The nickel–cadmium battery is a type of rechargeable battery using nickel oxide hydroxide and metallic cadmium as electrodes. The abbreviation NiCd is derived from the chemical symbols of nickel and cadmium. NiCd batteries have a longer shelf life of around 10 years. The NiCd batteries sold on this site are High Temperature NiCds batteries with outstanding charge/discharge characteristics at both room temperature and high temperature up to 70°C (158°F).
Warning: Batteries, battery terminals, and related accessories can expose you to chemicals including Cadmium and Cadmium compounds, which are known to the State of California to cause cancer and birth defects or other reproductive harm. For more information go to https://www.p65warnings.ca.gov
A damp location is an interior location normally subject to dampness or condensation, or an exterior location protected from weather and not subject to saturation with water. Damp locations include over bathtubs, indoor pools, covered porches, and like locations.
An emergency light with battery backup capability switches to emergency operation in the event of a power loss to illuminate escape routes and safety equipment.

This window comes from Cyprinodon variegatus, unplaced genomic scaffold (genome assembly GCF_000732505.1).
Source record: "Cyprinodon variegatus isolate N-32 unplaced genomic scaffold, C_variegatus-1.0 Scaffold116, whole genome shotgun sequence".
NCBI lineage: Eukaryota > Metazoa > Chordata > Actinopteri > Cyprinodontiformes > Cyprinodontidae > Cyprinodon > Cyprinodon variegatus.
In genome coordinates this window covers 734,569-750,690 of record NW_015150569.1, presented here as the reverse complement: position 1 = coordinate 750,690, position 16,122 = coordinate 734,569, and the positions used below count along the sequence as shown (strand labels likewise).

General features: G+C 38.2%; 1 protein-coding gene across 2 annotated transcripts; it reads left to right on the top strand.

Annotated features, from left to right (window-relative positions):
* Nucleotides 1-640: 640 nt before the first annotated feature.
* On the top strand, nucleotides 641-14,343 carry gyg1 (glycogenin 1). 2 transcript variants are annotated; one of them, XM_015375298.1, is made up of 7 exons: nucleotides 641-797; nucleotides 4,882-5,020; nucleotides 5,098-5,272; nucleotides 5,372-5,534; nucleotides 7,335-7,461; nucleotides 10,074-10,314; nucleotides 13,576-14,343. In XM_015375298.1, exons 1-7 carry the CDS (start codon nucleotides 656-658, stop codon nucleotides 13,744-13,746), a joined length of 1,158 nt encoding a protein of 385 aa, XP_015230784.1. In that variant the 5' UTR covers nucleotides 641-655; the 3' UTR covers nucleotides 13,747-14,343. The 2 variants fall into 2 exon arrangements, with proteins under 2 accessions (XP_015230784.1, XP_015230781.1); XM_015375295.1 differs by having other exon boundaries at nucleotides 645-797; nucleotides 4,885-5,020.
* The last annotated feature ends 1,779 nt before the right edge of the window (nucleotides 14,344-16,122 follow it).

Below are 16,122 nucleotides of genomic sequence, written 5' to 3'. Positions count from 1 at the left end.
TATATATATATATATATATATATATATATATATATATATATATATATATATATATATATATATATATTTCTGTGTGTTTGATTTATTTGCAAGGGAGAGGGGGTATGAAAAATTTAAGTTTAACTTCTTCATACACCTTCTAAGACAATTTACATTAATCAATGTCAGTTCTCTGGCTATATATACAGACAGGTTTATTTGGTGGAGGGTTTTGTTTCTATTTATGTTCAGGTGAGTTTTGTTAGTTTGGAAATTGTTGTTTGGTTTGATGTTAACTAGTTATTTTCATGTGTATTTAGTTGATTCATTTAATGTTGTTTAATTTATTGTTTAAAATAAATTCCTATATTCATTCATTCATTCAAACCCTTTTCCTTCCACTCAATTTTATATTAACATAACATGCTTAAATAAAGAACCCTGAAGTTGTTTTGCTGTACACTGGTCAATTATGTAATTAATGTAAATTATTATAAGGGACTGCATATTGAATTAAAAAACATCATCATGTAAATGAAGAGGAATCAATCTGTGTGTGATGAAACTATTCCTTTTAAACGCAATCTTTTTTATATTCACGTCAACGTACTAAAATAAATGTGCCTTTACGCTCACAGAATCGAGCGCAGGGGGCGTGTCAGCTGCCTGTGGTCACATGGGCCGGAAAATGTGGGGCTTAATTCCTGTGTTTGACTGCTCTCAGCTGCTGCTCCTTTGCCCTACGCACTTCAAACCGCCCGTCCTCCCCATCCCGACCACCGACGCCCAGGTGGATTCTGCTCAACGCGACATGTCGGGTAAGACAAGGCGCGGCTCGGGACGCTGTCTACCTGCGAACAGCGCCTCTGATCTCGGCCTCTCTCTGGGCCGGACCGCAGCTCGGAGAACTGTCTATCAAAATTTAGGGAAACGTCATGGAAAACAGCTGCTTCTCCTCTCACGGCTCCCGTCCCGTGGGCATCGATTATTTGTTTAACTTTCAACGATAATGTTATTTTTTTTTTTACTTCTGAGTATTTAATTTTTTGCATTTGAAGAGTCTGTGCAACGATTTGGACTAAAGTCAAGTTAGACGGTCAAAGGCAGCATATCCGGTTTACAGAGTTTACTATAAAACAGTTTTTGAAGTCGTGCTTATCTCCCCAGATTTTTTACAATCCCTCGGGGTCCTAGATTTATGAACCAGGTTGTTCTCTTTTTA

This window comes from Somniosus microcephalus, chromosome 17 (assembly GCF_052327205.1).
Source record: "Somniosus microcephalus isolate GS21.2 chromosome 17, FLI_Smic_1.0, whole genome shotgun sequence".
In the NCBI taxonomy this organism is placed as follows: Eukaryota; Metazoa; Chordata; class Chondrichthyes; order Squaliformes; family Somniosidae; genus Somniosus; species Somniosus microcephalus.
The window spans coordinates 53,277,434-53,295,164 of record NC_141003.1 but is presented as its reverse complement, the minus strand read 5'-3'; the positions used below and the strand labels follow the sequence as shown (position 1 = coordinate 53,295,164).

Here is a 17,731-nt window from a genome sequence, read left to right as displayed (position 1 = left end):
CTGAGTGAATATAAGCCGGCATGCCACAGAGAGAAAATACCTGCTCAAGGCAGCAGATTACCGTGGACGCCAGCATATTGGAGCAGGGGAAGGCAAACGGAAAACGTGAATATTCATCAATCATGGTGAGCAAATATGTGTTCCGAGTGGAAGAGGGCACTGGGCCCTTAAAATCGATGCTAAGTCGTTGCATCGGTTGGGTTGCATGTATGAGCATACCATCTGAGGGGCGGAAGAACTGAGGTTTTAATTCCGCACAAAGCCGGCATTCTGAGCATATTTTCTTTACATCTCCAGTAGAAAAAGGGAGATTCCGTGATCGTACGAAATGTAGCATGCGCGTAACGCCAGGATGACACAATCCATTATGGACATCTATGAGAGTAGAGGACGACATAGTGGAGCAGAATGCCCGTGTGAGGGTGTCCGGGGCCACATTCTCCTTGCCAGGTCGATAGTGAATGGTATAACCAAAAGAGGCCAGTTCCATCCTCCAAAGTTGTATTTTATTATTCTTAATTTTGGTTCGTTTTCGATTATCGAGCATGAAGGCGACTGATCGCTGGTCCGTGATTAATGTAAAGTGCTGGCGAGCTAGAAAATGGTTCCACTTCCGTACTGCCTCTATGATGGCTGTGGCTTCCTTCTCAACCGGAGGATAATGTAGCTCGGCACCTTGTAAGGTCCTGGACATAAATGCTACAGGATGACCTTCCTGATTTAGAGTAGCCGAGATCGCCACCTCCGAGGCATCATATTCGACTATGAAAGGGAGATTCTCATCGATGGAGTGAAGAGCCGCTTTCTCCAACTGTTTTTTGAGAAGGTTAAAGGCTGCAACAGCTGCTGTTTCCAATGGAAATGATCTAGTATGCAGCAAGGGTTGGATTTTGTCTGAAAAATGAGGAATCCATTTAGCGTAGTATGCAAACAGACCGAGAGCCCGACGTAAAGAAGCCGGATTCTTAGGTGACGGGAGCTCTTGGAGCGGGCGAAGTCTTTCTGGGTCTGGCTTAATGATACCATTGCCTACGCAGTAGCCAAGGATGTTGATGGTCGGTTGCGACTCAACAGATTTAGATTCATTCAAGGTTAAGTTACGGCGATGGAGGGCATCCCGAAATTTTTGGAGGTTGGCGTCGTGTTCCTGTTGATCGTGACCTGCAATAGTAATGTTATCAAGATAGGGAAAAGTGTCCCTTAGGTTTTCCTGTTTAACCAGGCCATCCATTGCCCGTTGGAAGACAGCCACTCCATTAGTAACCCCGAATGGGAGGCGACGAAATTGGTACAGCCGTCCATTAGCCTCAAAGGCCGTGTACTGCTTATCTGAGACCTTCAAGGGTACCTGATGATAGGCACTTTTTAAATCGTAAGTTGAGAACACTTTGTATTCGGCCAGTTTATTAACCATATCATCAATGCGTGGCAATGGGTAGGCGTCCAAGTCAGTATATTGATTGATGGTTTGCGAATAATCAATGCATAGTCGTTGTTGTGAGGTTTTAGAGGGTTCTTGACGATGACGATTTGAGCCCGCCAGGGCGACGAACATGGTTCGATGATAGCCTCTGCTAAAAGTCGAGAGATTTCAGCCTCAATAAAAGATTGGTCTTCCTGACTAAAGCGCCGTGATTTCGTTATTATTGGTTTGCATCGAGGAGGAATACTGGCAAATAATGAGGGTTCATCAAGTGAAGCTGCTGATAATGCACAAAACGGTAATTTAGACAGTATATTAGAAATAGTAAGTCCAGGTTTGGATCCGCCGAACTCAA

Emergency inverters keep your lights on in uncertain situations. Interruptible inverters have a slight delay before power is restored while uninterruptible inverters maintain the power load, without fluctuation, during an outage.
Ballasts allow a fixture to be used for both normal and emergency operation.
Title 20 is part of the CEC's Appliance Efficiency Regulation and California Code of Regulations that requires
manufacturer certification of "self-contained” lighting control devices in California.
"Self-contained” lighting control devices are defined as discrete lighting control devices that can perform their
designed function without the requirement of being connected to additional devices.
Common devices that may fall under the category of "Self-contained” include:
- Self-contained Automatic Daylighting Controls
- Line powered Occupancy Sensors
- Line power Vacancy Sensors